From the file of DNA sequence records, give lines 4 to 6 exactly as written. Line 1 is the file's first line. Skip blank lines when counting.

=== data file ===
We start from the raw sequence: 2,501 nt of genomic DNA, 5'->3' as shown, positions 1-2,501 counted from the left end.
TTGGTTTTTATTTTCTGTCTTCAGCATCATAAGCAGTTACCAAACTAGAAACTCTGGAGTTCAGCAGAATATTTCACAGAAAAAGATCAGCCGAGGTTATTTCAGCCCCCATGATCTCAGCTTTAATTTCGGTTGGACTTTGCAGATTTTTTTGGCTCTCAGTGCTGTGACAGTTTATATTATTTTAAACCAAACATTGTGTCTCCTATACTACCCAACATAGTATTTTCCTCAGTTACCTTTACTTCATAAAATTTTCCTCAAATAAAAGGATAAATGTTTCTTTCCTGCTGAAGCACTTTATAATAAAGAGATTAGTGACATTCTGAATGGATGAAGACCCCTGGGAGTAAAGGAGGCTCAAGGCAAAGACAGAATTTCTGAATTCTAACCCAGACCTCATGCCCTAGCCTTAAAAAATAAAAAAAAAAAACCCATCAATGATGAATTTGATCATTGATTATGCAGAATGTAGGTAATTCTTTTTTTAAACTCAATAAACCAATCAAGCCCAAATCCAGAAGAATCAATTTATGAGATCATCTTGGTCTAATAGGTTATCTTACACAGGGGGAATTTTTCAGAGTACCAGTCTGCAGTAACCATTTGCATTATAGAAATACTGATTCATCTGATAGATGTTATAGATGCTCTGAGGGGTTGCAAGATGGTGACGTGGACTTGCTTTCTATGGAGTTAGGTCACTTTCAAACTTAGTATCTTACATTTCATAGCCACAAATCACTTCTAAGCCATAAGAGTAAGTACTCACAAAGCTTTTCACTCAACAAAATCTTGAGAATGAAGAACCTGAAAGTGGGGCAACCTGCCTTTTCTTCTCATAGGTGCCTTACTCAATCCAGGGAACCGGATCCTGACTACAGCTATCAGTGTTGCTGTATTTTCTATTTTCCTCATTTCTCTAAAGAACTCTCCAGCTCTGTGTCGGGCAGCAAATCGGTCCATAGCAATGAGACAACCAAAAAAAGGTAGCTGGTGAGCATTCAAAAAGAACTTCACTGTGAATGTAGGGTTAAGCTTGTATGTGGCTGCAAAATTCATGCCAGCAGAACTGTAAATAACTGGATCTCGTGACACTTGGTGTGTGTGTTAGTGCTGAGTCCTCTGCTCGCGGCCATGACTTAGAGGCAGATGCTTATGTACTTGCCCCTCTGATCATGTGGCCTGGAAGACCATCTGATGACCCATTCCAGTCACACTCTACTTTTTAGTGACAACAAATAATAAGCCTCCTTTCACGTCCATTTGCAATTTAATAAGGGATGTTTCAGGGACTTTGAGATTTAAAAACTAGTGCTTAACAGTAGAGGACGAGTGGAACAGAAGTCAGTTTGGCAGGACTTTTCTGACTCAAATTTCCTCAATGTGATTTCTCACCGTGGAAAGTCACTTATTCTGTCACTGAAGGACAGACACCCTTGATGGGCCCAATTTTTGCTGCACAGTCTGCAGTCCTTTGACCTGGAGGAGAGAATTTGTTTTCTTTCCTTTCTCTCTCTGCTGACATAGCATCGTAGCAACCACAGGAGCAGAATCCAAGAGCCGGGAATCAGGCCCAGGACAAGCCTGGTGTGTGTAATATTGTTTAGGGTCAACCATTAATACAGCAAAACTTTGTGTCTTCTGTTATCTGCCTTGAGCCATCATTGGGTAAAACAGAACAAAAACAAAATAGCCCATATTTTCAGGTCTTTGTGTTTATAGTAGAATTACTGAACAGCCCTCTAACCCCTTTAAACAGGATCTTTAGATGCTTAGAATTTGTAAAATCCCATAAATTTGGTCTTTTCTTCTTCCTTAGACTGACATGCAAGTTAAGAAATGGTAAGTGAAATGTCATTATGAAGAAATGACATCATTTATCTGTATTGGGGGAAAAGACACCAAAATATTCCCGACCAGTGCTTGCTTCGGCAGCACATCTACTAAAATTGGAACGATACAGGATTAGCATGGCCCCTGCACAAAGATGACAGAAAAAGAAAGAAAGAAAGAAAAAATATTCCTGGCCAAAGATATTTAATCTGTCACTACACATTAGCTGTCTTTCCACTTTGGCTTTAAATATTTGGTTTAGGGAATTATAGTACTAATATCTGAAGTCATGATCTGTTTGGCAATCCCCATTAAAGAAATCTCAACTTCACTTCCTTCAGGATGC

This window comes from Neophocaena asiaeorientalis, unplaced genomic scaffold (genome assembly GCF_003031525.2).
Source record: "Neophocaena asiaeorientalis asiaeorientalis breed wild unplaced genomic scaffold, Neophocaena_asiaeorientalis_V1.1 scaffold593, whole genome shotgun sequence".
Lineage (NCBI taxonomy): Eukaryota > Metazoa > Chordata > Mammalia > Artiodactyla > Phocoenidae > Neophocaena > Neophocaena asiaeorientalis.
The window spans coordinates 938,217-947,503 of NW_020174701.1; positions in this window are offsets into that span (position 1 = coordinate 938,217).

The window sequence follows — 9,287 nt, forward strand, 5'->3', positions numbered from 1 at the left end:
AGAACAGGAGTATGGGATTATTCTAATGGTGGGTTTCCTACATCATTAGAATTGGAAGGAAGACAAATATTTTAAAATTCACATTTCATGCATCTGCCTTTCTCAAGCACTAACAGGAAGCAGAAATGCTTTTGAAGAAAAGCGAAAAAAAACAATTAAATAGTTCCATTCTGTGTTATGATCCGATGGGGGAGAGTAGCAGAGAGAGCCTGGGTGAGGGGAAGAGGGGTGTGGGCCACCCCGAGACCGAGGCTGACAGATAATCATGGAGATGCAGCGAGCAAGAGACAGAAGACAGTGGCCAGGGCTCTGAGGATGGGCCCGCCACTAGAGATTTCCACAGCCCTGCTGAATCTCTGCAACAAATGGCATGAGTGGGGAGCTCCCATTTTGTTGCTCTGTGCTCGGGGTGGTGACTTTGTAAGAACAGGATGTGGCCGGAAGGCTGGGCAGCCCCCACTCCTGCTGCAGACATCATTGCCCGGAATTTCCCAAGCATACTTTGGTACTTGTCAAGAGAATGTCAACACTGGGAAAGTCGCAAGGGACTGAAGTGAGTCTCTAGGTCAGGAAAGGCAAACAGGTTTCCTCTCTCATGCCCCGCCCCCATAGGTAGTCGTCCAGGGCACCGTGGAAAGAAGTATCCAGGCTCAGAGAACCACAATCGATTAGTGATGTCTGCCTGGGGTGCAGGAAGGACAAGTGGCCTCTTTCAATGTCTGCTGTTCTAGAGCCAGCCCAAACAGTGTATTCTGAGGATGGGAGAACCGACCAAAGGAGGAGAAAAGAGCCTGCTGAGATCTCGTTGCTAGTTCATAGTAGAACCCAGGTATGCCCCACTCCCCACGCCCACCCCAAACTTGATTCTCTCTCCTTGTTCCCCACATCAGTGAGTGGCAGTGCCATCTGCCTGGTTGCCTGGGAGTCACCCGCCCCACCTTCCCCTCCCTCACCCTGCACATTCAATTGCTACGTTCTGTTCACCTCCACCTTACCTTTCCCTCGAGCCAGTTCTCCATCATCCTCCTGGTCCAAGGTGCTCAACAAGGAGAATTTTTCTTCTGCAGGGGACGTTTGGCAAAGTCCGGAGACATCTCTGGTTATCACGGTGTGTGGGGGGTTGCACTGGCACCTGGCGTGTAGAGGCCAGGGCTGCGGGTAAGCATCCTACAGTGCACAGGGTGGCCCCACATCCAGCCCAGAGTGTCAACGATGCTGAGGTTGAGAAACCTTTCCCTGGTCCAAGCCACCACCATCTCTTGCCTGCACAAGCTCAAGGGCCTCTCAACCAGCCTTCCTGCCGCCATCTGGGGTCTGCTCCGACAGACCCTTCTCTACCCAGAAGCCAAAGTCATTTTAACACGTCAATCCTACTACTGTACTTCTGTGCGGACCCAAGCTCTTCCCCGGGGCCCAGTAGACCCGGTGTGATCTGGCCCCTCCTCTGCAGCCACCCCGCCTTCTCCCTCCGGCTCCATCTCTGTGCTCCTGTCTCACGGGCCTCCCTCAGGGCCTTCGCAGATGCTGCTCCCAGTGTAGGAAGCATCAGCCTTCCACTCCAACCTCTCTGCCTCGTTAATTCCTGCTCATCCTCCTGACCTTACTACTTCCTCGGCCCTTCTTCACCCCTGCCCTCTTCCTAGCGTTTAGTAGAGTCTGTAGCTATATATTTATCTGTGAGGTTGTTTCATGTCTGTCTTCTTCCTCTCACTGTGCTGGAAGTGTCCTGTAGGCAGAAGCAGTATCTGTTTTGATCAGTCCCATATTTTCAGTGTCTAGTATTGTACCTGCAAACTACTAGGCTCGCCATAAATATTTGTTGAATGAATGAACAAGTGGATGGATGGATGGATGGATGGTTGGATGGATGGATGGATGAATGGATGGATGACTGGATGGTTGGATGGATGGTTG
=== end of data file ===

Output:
Source record: "Neophocaena asiaeorientalis asiaeorientalis breed wild unplaced genomic scaffold, Neophocaena_asiaeorientalis_V1.1 scaffold593, whole genome shotgun sequence".
Lineage (NCBI taxonomy): Eukaryota > Metazoa > Chordata > Mammalia > Artiodactyla > Phocoenidae > Neophocaena > Neophocaena asiaeorientalis.
The window spans coordinates 938,217-947,503 of NW_020174701.1; positions in this window are offsets into that span (position 1 = coordinate 938,217).